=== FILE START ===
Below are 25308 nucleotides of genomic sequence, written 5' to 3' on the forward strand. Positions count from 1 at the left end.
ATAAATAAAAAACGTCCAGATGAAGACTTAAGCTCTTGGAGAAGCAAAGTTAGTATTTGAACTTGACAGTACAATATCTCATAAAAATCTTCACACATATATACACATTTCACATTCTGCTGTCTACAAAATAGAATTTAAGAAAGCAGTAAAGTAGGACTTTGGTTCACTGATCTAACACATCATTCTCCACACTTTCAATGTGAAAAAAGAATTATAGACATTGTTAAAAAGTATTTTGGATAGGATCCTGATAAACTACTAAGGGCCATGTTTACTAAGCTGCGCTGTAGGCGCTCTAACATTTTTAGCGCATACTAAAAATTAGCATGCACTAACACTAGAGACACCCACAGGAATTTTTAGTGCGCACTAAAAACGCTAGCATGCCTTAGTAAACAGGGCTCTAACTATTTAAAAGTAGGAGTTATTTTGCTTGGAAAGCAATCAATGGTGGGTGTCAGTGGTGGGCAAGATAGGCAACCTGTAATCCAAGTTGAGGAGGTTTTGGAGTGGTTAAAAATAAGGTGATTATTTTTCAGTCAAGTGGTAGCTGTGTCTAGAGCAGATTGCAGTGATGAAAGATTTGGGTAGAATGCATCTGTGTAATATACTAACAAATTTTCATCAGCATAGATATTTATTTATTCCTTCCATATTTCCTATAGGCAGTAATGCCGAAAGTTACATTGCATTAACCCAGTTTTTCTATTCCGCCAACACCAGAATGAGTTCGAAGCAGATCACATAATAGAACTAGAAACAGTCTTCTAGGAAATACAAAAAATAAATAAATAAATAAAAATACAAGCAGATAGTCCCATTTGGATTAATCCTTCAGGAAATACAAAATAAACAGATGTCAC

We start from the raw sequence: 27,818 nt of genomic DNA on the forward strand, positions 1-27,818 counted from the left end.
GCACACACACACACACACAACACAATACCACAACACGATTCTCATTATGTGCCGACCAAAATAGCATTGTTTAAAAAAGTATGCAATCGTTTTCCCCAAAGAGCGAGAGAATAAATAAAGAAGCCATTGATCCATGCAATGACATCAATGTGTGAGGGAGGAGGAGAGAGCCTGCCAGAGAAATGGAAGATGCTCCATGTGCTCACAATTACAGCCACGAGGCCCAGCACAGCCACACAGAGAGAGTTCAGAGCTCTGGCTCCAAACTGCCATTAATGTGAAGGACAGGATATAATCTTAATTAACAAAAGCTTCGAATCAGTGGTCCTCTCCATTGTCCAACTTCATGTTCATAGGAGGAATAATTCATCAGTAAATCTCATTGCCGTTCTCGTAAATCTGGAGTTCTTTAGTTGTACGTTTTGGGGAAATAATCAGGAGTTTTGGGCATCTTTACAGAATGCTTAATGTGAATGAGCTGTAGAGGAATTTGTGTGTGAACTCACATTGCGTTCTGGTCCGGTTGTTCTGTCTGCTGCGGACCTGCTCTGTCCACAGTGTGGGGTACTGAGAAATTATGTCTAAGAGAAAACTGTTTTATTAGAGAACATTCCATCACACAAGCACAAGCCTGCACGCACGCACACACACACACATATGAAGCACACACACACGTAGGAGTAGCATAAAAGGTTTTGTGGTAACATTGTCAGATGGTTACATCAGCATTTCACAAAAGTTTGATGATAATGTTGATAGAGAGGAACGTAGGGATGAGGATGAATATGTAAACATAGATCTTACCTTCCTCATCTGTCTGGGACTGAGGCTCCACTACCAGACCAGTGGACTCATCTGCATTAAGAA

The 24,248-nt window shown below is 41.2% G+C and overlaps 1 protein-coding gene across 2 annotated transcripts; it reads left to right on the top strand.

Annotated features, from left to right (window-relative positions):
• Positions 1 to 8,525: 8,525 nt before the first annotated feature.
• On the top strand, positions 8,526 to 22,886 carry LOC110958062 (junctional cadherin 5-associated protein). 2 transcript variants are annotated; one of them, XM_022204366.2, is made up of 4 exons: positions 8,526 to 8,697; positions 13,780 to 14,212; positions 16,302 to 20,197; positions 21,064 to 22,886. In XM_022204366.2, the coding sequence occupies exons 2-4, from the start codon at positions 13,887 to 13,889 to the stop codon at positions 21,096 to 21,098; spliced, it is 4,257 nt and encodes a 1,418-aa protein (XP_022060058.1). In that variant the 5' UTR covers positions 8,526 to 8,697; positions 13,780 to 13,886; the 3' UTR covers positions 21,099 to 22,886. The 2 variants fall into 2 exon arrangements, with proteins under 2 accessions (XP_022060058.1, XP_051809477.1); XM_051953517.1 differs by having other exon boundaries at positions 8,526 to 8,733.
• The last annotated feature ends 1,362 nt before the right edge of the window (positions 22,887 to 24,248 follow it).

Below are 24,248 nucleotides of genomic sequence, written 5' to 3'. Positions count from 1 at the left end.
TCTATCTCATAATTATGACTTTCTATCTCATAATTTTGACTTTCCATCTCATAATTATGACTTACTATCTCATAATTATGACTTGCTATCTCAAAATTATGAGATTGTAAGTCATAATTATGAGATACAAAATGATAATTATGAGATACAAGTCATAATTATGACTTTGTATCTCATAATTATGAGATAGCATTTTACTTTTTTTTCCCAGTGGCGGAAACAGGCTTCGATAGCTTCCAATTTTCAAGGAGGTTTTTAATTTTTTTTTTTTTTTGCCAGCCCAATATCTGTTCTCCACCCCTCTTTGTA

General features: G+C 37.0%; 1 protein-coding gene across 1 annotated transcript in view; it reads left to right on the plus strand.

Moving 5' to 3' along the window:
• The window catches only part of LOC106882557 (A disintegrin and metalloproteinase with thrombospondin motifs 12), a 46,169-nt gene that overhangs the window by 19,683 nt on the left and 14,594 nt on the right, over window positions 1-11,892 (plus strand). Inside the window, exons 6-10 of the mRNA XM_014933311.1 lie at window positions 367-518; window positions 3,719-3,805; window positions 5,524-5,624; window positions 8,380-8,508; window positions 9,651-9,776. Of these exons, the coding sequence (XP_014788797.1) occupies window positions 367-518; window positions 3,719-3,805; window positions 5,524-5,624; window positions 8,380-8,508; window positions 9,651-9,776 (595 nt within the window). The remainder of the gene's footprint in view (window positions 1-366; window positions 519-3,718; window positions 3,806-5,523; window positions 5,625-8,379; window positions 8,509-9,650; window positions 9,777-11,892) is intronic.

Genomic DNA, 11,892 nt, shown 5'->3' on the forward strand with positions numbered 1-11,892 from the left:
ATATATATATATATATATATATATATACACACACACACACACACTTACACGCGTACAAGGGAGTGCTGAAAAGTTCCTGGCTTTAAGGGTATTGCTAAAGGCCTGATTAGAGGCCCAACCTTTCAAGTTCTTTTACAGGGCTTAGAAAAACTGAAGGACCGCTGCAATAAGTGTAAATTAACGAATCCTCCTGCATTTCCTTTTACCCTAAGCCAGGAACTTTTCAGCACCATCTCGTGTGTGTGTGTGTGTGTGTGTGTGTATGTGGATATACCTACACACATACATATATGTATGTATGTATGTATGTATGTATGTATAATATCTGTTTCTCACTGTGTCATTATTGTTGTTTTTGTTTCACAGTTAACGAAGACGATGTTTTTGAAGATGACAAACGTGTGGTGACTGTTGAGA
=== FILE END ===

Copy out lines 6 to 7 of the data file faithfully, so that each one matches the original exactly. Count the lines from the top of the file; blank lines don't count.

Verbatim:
Annotated features, from left to right (window-relative positions):
• Positions 1 to 8,525: 8,525 nt before the first annotated feature.